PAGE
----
Ground hog meat and liver, spices and cornmeal. Yum!By Carole Howell
Combined, the words liver and mush do not sound particularly appealing, especially for those people new to North Carolina's livermush region. For those who dare to try it and like it, or those like me who were raised on it, the mere mention of this old-timey delicacy draws an enthusiastic response.
Livermush is a mixture of ground hog meat and liver, spices and cornmeal. It probably came south to the North Carolina mountains and piedmont with German settlers from Pennsylvania. Similar to the more familiar scrapple, generations of families have been making livermush along with their homemade sausage and smoked hams.
Sliced and fried alongside eggs for breakfast, or as the centerpiece of a sandwich with mayonnaise or mustard, you can find livermush on the menu in western and mid-North Carolina, a little of South Carolina, and parts of Virginia. Suppliers are Mack's Livermush and Meats in Shelby, Jenkins Foods in Shelby, Neese's Country Sausage in Greensboro, and Hunter's in Marion.
Roy and Gurthie Hunter started Hunter's Livermush in 1955 for the customers of a local, independent grocer. They perfected the recipe through trial and error, and within a few years the couple was making and distributing their own brand, with children Jerry, Carolyn, Louise, and Phyllis, providing a lot of the elbow grease.
"I remember that we cut the livermush in blocks and wrapped them in plastic," eldest daughter Carolyn Hunter Johnson told me. "We sealed the plastic on a clothes iron turned upside down. My job was to wrap the blocks in paper."
Today, Hunter's Livermush produces 20,000 pounds every week for customers of stores in five counties. Two mornings a week it sells directly to the public at its plant on Poteat Road in Marion.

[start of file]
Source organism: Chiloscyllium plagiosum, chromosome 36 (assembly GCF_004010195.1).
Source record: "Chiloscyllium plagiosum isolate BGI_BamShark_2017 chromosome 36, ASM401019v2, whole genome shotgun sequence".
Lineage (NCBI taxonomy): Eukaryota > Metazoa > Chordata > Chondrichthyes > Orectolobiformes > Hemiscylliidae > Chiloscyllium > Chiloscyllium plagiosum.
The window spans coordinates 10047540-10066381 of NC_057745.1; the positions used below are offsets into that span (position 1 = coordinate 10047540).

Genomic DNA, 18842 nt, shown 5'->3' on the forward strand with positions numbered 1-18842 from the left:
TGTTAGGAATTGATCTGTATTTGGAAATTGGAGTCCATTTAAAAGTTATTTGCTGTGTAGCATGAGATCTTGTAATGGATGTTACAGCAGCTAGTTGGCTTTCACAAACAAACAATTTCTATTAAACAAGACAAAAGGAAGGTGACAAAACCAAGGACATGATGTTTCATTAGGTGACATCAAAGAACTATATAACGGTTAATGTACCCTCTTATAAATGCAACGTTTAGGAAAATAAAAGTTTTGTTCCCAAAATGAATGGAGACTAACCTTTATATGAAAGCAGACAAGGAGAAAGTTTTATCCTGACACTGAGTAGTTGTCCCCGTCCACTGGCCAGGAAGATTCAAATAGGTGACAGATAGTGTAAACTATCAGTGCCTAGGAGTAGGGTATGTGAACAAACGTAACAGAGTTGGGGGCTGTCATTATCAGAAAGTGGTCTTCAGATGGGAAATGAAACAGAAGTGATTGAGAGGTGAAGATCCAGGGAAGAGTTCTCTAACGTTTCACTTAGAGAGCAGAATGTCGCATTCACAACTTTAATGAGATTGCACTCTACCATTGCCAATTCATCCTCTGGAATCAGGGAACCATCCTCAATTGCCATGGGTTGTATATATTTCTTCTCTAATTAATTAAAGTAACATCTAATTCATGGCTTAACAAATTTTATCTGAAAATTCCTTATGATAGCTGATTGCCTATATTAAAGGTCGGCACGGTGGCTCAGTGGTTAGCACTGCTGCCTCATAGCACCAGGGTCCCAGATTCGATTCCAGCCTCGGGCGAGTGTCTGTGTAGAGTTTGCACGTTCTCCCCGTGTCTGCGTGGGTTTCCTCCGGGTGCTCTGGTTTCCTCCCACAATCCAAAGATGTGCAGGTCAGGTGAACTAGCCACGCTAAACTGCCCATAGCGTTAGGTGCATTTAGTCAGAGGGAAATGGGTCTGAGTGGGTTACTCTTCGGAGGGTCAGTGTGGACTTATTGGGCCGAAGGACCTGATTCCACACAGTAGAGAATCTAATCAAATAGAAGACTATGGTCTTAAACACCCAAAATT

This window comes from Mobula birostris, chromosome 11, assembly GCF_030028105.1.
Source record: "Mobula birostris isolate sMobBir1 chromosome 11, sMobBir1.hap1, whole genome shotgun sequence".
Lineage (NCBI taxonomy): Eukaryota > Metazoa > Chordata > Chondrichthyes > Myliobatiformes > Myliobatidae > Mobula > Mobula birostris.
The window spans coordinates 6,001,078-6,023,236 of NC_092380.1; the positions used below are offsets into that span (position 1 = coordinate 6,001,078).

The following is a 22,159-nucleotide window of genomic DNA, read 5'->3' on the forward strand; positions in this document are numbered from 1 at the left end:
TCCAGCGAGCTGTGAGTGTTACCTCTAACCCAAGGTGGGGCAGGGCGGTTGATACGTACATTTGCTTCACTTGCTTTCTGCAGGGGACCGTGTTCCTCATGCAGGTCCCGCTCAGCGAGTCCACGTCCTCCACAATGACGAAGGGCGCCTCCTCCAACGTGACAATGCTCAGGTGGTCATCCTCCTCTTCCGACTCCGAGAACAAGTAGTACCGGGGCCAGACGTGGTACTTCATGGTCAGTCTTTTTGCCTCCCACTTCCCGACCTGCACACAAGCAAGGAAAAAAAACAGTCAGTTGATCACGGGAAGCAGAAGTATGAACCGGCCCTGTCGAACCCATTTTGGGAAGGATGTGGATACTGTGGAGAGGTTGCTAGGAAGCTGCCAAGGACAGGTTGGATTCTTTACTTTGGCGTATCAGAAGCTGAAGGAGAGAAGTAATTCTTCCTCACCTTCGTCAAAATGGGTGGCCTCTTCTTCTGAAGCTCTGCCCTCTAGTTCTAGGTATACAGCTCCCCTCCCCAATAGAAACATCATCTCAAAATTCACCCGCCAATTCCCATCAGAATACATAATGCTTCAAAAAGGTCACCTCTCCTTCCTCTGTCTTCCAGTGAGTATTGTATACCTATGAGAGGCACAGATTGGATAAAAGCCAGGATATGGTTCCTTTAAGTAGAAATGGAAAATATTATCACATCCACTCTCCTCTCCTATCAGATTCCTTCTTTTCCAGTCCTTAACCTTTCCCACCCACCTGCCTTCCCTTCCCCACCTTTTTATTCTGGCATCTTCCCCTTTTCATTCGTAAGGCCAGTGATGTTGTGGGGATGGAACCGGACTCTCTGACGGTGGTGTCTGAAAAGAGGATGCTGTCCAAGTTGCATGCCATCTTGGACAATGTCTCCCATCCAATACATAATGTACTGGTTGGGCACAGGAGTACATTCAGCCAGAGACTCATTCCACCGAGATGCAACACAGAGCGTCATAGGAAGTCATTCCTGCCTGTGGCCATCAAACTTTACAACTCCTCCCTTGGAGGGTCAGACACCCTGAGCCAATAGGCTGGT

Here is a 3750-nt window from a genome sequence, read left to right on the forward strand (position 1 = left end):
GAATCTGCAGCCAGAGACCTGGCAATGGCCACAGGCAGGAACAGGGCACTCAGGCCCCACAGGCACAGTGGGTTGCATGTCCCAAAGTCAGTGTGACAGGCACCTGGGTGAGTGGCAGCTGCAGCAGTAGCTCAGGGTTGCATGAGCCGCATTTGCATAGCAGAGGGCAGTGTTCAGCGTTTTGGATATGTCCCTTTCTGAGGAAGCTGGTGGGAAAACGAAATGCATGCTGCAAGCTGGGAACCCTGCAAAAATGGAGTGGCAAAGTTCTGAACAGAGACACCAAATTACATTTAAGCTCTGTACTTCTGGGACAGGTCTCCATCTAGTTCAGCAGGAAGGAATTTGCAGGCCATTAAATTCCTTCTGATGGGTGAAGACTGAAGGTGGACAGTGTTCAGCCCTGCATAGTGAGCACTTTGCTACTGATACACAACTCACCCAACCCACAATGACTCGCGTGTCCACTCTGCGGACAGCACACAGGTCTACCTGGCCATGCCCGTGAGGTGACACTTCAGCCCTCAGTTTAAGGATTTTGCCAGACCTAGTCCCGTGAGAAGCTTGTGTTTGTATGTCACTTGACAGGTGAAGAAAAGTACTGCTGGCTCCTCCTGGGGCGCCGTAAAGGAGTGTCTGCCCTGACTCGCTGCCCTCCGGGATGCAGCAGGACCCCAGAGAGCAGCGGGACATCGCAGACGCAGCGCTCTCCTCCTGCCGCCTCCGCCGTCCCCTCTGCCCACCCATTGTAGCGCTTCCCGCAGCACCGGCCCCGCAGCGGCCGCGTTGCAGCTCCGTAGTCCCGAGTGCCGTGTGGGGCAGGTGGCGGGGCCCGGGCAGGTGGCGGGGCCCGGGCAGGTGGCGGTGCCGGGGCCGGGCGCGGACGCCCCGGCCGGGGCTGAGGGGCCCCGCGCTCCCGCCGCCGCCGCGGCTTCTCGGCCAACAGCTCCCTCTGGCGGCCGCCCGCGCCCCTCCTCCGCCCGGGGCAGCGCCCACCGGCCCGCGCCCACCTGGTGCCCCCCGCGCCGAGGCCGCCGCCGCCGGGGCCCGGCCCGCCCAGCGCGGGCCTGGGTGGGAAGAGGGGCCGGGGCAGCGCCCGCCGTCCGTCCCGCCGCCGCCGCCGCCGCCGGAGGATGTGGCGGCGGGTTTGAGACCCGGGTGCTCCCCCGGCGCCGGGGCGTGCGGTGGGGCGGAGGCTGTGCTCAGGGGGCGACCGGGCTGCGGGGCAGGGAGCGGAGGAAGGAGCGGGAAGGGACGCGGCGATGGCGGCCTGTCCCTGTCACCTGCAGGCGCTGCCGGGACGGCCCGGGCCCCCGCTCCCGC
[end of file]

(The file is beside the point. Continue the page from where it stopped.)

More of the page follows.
On a much smaller scale, Fitzhugh McMurry, along with his cousin, Joe Workman, make about 30 pounds of livermush every week in the back of his country store. McMurry Store and Farms is on NC 18 in Cleveland County, at the only stoplight in Fallston. McMurry keeps enough fresh livermush, sausage, bacon, hams and sidemeat in his meat case to satisfy a swarm of regulars and any others willing to drive to the country for a slice of heaven.
McMurry invited me into the back of his store where he already had 25 pounds of lean, meaty shoulder scraps and liver tenderized in a tall stewpot. While I watched, he ground the meat and returned it with the hot broth to the stove to get ready for the second step in the process: adding the cornmeal and spices to make a savory, mouthwatering mixture.
Like many of his generation, McMurry was born at a time when many families still grew and preserved vegetables and raised all the meat for the family table. The recipe is his mother's, but like many great country cooks, he doesn't need any measuring cups. He used his years of experience to gauge the right amounts of red pepper, black pepper, sage, salt and brown sugar; no two batches ever exactly alike. Using a long wooden paddle, he slowly worked in white cornmeal a small handful at a time.
"Listen to the bubbles," he said. "When they start talking back to you, it's ready. Hear it?" Sure enough, the bubbles began to hiss and pop with steam and the mixture began to pull away from the side of the pot. He spooned out a taste for me, and poured the rest into a large rectangular pan for cooling and slicing.
The next day my husband volunteered to drive the 30 minutes back over to Mr. McMurry's store to buy a large block of that livermush. It fried to a crunchy golden brown and disappeared quickly along with the scrambled eggs, hash brown casserole, and biscuits and molasses I served for supper that night. For us, that's hog heaven.